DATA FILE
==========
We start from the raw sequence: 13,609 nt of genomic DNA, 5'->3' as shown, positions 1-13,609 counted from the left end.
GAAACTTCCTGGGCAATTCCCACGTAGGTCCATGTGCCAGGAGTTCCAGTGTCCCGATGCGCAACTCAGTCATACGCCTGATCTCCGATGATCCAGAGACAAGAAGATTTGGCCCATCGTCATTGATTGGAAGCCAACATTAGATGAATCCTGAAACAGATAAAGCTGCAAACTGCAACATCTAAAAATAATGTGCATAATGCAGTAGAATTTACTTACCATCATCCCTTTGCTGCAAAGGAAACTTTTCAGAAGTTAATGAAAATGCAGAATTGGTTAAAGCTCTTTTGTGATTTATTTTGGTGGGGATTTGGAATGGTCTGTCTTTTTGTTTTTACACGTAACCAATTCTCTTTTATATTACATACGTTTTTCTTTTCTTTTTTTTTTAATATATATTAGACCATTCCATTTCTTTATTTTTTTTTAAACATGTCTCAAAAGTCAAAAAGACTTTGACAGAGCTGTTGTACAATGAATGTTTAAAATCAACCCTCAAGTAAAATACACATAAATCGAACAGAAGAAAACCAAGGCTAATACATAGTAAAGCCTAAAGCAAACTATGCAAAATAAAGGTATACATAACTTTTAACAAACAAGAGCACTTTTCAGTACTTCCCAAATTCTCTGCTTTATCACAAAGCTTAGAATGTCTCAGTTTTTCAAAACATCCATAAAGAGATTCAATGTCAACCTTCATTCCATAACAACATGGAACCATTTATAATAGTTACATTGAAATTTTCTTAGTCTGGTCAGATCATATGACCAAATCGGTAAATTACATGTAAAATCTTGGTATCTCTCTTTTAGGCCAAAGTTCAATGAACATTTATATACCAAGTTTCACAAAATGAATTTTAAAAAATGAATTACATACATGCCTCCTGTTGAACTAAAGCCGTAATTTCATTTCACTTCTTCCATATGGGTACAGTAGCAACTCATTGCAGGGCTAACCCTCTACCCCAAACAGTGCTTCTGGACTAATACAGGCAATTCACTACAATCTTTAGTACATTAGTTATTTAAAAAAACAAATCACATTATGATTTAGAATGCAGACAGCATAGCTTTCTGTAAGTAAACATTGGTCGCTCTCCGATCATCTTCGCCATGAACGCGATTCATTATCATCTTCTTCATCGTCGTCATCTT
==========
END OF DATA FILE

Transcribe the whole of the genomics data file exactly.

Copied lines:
We start from the raw sequence: 13,609 nt of genomic DNA, 5'->3' as shown, positions 1-13,609 counted from the left end.
GAAACTTCCTGGGCAATTCCCACGTAGGTCCATGTGCCAGGAGTTCCAGTGTCCCGATGCGCAACTCAGTCATACGCCTGATCTCCGATGATCCAGAGACAAGAAGATTTGGCCCATCGTCATTGATTGGAAGCCAACATTAGATGAATCCTGAAACAGATAAAGCTGCAAACTGCAACATCTAAAAATAATGTGCATAATGCAGTAGAATTTACTTACCATCATCCCTTTGCTGCAAAGGAAACTTTTCAGAAGTTAATGAAAATGCAGAATTGGTTAAAGCTCTTTTGTGATTTATTTTGGTGGGGATTTGGAATGGTCTGTCTTTTTGTTTTTACACGTAACCAATTCTCTTTTATATTACATACGTTTTTCTTTTCTTTTTTTTTTAATATATATTAGACCATTCCATTTCTTTATTTTTTTTTAAACATGTCTCAAAAGTCAAAAAGACTTTGACAGAGCTGTTGTACAATGAATGTTTAAAATCAACCCTCAAGTAAAATACACATAAATCGAACAGAAGAAAACCAAGGCTAATACATAGTAAAGCCTAAAGCAAACTATGCAAAATAAAGGTATACATAACTTTTAACAAACAAGAGCACTTTTCAGTACTTCCCAAATTCTCTGCTTTATCACAAAGCTTAGAATGTCTCAGTTTTTCAAAACATCCATAAAGAGATTCAATGTCAACCTTCATTCCATAACAACATGGAACCATTTATAATAGTTACATTGAAATTTTCTTAGTCTGGTCAGATCATATGACCAAATCGGTAAATTACATGTAAAATCTTGGTATCTCTCTTTTAGGCCAAAGTTCAATGAACATTTATATACCAAGTTTCACAAAATGAATTTTAAAAAATGAATTACATACATGCCTCCTGTTGAACTAAAGCCGTAATTTCATTTCACTTCTTCCATATGGGTACAGTAGCAACTCATTGCAGGGCTAACCCTCTACCCCAAACAGTGCTTCTGGACTAATACAGGCAATTCACTACAATCTTTAGTACATTAGTTATTTAAAAAAACAAATCACATTATGATTTAGAATGCAGACAGCATAGCTTTCTGTAAGTAAACATTGGTCGCTCTCCGATCATCTTCGCCATGAACGCGATTCATTATCATCTTCTTCATCGTCGTCATCTT